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Tennessee execution: Billy Ray Irick tortured to death, expert says in new filing

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Editor's note: Reporter Dave Boucher was one of seven state-required media witnesses at Irick's execution. 
Billy Ray Irick felt searing pain akin to torture before he died in a Tennessee prison in August, but steps taken in carrying out his execution blocked signs of suffering, according to a doctor who reviewed information about the lethal injection.
In new court filings entered late Thursday amidst an ongoing legal challenge of Tennessee’s lethal injection protocol, Dr. David Lubarsky said statements from people who witnessed the execution indicated the controversial drug midazolam failed to ensure Irick could not feel pain during his death.
As a result, the death row inmate “experienced the feeling of choking, drowning in his own fluids, suffocating, being buried alive, and the burning sensation caused by the injection of the potassium chloride,” Lubarsky wrote in the filing.
The document also says the state did not follow its own lethal injection protocol, raising questio…

South Korea says "enraged" Kim had 5 security officials executed

Kim Jong Un
Kim Jong Un
SEOUL, South Korea -- North Korea executed five senior security officials with anti-aircraft guns because they made false reports that “enraged” leader Kim Jong Un, South Korea’s spy agency said Monday.

The comments by the National Intelligence Service in a private briefing to lawmakers come as Malaysia investigates the poisoning death of Kim’s estranged elder half brother, Kim Jong Nam.

That investigation is still going on, but South Korea says it believes Kim Jong Un ordered the assassination, which took place Feb. 13 at Kuala Lumpur’s airport.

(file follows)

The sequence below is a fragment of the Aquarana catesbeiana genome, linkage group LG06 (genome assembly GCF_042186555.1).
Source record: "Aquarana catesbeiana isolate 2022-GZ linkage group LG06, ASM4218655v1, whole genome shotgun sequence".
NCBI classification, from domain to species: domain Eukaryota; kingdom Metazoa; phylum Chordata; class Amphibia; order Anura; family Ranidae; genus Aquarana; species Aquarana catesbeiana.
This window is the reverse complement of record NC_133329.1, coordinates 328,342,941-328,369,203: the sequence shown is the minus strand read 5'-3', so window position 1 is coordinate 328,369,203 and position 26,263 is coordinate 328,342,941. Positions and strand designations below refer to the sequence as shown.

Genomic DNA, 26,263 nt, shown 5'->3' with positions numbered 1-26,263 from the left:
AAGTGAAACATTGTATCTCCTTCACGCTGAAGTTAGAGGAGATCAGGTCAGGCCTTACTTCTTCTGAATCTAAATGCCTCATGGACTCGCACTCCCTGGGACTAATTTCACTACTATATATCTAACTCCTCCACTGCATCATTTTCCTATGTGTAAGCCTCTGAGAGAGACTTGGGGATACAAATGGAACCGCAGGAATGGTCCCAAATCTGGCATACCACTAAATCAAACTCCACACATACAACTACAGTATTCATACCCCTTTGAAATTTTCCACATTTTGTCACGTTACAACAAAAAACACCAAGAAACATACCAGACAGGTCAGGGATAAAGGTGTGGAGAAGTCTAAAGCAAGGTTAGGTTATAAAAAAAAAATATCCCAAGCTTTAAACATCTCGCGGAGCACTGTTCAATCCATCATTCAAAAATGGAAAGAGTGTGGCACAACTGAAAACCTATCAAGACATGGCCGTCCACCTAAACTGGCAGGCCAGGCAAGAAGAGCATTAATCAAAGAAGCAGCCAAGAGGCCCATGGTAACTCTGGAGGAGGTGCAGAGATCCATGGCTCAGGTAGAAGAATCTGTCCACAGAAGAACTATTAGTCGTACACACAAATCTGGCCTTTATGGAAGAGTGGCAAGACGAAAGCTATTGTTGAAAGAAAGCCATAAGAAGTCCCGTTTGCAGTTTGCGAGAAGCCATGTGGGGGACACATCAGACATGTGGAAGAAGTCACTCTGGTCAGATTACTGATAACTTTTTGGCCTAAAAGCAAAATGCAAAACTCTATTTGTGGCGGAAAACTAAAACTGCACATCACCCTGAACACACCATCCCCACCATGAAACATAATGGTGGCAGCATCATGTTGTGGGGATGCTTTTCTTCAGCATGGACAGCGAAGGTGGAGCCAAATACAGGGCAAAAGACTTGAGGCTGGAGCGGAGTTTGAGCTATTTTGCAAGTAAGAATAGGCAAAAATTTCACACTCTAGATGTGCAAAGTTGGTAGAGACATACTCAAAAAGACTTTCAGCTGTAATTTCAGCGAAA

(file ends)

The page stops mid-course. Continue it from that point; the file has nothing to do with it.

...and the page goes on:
The spy agency told lawmakers that five North Korean officials in the department of recently purged state security chief Kim Won Hong were executed by anti-aircraft guns because of the false reports to Kim, South Korean lawmaker Lee Cheol Woo said. It’s not clear what false reports they allegedly made, and the NIS didn’t say how it got its information.

South Korean spies have a spotty record when reporting about high-level events in authoritarian, cloistered North Korea.

North Korea fired Kim Won Hong in January, presumably over corruption, abuse of power and torture committed by his agency, Seoul said earlier this month. The fallen minister had been seen as close to Kim Jong Un. North Korea has not publicly said anything about Kim Won Hong or about the alleged executions in his department.

Lee also cited the NIS as saying that Kim Won Hong’s dismissal was linked to those false reports, which “enraged” Kim Jong Un when they were discovered.

Since taking power in late 2011, Kim Jong Un has reportedly executed or purged a large number of high-level government officials in what rival Seoul has called a “reign of terror.”

Source: CBS News, The Associated Press, February 27, 2017

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